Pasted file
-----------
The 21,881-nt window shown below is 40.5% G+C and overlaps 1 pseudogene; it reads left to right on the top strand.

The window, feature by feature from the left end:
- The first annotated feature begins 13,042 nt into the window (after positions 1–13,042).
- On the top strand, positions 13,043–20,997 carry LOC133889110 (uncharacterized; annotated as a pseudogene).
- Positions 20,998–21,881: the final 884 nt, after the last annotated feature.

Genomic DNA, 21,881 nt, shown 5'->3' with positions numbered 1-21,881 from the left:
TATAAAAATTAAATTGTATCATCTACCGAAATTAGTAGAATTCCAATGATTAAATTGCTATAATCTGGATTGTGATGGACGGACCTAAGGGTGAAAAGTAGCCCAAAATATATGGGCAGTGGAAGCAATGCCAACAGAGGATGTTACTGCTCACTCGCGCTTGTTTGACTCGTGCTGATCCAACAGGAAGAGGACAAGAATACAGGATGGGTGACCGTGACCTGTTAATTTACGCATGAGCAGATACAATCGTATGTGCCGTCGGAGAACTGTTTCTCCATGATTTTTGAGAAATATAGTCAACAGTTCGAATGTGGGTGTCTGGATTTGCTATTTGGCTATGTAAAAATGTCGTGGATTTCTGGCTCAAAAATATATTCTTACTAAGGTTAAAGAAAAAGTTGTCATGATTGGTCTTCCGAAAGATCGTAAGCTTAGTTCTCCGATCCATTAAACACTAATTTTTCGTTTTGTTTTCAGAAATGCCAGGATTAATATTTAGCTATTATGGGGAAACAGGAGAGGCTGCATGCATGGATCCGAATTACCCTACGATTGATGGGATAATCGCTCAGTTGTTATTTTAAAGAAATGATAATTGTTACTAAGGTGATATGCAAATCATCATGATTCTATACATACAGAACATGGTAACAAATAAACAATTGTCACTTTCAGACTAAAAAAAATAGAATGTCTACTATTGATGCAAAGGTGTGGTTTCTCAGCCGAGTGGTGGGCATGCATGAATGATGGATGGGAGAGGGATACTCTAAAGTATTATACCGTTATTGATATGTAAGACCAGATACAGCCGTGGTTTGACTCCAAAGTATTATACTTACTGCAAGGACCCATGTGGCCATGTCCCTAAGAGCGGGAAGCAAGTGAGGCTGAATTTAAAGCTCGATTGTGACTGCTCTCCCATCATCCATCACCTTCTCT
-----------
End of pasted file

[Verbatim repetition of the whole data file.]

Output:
The 21,881-nt window shown below is 40.5% G+C and overlaps 1 pseudogene; it reads left to right on the top strand.

The window, feature by feature from the left end:
- The first annotated feature begins 13,042 nt into the window (after positions 1–13,042).
- On the top strand, positions 13,043–20,997 carry LOC133889110 (uncharacterized; annotated as a pseudogene).
- Positions 20,998–21,881: the final 884 nt, after the last annotated feature.

Genomic DNA, 21,881 nt, shown 5'->3' with positions numbered 1-21,881 from the left:
TATAAAAATTAAATTGTATCATCTACCGAAATTAGTAGAATTCCAATGATTAAATTGCTATAATCTGGATTGTGATGGACGGACCTAAGGGTGAAAAGTAGCCCAAAATATATGGGCAGTGGAAGCAATGCCAACAGAGGATGTTACTGCTCACTCGCGCTTGTTTGACTCGTGCTGATCCAACAGGAAGAGGACAAGAATACAGGATGGGTGACCGTGACCTGTTAATTTACGCATGAGCAGATACAATCGTATGTGCCGTCGGAGAACTGTTTCTCCATGATTTTTGAGAAATATAGTCAACAGTTCGAATGTGGGTGTCTGGATTTGCTATTTGGCTATGTAAAAATGTCGTGGATTTCTGGCTCAAAAATATATTCTTACTAAGGTTAAAGAAAAAGTTGTCATGATTGGTCTTCCGAAAGATCGTAAGCTTAGTTCTCCGATCCATTAAACACTAATTTTTCGTTTTGTTTTCAGAAATGCCAGGATTAATATTTAGCTATTATGGGGAAACAGGAGAGGCTGCATGCATGGATCCGAATTACCCTACGATTGATGGGATAATCGCTCAGTTGTTATTTTAAAGAAATGATAATTGTTACTAAGGTGATATGCAAATCATCATGATTCTATACATACAGAACATGGTAACAAATAAACAATTGTCACTTTCAGACTAAAAAAAATAGAATGTCTACTATTGATGCAAAGGTGTGGTTTCTCAGCCGAGTGGTGGGCATGCATGAATGATGGATGGGAGAGGGATACTCTAAAGTATTATACCGTTATTGATATGTAAGACCAGATACAGCCGTGGTTTGACTCCAAAGTATTATACTTACTGCAAGGACCCATGTGGCCATGTCCCTAAGAGCGGGAAGCAAGTGAGGCTGAATTTAAAGCTCGATTGTGACTGCTCTCCCATCATCCATCACCTTCTCT